Fazl-e-Umar routinely play against visiting clubs and tour other cities, though Haye notes that nowhere else are the facilities as good. Occasionally a star cricketer or two has shown up in Rabwah, including Rana Naved-ul-Hasan, Saeed Ajmal and Mohammad Hafeez. Ajmal, the legend goes, was hit for seven sixes in six overs, and the umpire wanted to report his action. Haye stopped him from doing so, not wanting to offend their guests.
Rabwah has no star cricketers of its own. Faisal bin Mubashir may be the best-known Ahmadi cricketer in recent years, and while his team-mates know of his faith, it isn't a fact he pushes in anyone's face. When he visits Rabwah he tries to pass on to the club's players what he has gleaned over the years.
There is an Urdu phrase that you will hear often in Rabwah: rang lagna. Literally, it means to be coloured, but in this case it is taken to mean getting the green cap of Pakistan. This national recognition remains out of reach in Rabwah, where the belief that societal discrimination against Ahmadis must naturally extend to cricket is embedded. None of the boys believe they will ever have a shot at representing Pakistan, even if only a few have gone further than club cricket.
On the surface their stories are not different to those of so many aspiring cricketers who feel they have not got their due because they didn't have the right connections or didn't come from the right part of the country. But unlike the majority, underpinning the disgruntlement of these stories is their faith.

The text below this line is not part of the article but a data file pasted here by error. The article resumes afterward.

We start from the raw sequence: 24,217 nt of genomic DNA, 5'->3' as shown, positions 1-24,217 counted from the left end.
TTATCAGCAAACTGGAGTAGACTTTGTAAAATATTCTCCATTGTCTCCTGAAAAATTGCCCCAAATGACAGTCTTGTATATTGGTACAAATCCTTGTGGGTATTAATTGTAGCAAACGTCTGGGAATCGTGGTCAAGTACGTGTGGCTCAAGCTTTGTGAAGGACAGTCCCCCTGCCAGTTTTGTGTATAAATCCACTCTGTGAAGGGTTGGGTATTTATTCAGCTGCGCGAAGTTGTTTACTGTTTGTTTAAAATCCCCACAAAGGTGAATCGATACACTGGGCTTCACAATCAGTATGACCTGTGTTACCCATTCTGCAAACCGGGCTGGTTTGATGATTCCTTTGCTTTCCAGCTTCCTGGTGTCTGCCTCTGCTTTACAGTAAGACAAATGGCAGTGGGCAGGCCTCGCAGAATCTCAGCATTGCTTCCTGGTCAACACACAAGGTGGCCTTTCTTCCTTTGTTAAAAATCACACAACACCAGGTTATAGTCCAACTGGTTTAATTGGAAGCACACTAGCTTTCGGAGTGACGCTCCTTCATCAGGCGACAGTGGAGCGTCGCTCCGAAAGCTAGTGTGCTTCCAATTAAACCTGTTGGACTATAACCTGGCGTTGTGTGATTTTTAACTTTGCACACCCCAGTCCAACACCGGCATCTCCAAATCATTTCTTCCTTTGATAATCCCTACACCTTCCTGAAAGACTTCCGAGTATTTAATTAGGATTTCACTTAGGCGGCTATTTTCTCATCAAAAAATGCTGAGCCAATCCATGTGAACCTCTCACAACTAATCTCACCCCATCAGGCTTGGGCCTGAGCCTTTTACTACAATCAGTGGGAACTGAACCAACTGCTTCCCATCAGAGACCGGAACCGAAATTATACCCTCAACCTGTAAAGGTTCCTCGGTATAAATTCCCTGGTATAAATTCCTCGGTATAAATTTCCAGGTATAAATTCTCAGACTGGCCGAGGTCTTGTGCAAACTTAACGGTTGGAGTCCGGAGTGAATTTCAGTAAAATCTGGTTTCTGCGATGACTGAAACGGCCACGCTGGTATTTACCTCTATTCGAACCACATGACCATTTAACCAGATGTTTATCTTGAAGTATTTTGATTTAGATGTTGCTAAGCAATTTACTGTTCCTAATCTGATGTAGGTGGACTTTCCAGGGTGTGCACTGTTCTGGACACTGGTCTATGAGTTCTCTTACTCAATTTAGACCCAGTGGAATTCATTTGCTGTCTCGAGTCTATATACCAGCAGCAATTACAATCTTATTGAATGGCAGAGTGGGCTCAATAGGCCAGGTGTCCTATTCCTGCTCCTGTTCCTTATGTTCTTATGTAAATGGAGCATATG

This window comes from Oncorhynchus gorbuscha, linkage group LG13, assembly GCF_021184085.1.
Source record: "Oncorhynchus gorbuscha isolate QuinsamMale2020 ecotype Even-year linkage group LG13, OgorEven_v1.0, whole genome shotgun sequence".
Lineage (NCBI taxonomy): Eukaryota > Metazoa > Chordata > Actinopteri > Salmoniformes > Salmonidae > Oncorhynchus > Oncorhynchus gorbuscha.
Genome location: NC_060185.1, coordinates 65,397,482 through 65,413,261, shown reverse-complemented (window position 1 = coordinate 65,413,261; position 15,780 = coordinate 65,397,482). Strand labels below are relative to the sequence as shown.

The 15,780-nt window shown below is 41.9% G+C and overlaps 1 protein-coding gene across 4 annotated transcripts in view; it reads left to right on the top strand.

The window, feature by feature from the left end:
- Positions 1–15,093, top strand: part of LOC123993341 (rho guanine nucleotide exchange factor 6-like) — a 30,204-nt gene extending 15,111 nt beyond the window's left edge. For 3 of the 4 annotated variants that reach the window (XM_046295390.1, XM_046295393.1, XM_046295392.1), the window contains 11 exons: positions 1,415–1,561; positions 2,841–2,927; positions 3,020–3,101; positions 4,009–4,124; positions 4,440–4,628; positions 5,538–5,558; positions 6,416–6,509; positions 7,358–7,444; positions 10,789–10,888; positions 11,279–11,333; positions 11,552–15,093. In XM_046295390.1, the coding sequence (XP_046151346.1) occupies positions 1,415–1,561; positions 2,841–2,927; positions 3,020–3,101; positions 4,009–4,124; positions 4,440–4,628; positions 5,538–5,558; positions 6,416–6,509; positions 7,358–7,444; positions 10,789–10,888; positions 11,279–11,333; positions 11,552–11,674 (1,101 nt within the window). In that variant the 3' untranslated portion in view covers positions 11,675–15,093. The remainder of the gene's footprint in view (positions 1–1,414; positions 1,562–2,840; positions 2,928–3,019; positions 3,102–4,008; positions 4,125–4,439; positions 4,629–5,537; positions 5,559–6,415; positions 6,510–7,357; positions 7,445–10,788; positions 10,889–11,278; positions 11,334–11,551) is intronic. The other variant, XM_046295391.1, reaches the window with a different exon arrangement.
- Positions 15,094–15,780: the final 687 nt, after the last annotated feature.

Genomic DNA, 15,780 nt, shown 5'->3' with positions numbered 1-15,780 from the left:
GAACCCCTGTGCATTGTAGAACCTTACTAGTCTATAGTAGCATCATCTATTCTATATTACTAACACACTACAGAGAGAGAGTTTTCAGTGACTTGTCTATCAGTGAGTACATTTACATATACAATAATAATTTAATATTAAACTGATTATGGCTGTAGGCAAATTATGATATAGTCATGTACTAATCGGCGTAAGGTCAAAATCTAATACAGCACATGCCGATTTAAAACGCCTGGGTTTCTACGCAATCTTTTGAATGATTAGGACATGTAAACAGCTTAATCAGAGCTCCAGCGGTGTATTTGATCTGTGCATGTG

"It's one thing if there is a future," Anas Amin, a 22-year-old bowler, tells me, his head bowed as he tries to keep score at the Sunday match. "The religious issue comes in between."
"You need a lot of hard work to play first-class," says Zubair Ahmad. "And our class will be an issue. We can't even greet anyone with salaam." (Ahmadis are not allowed to use Islamic words.)
The club has produced an array of cricketers they feel were above ordinary - several star batsmen, a fast bowler they felt was better than some who had represented Pakistan. But no one sticks around long enough. "They're all looking for an agent who can take them to Germany," Haye says and laughs. Eight of the club's best players recently moved to Germany, leaving Haye in the lurch, scrambling to recruit and train more players. The legend of the men who left overshadows almost every conversation. Everyone has a brother, a cousin or an uncle who made it out, and who managed to keep playing cricket in a league in England or Holland or Germany.
Leaving isn't easy. It can cost up to $15,000 to get out of Pakistan. "Anyone who has that much money can go to Germany or England, where their life will be much better," Zubair says. "They can play cricket in England. And earning a thousand [euros] there means Rs 100,000 in Pakistan." Many Ahmadis travel to Thailand or Sri Lanka, where they try and claim asylum, or use it as a base to strike out to Europe.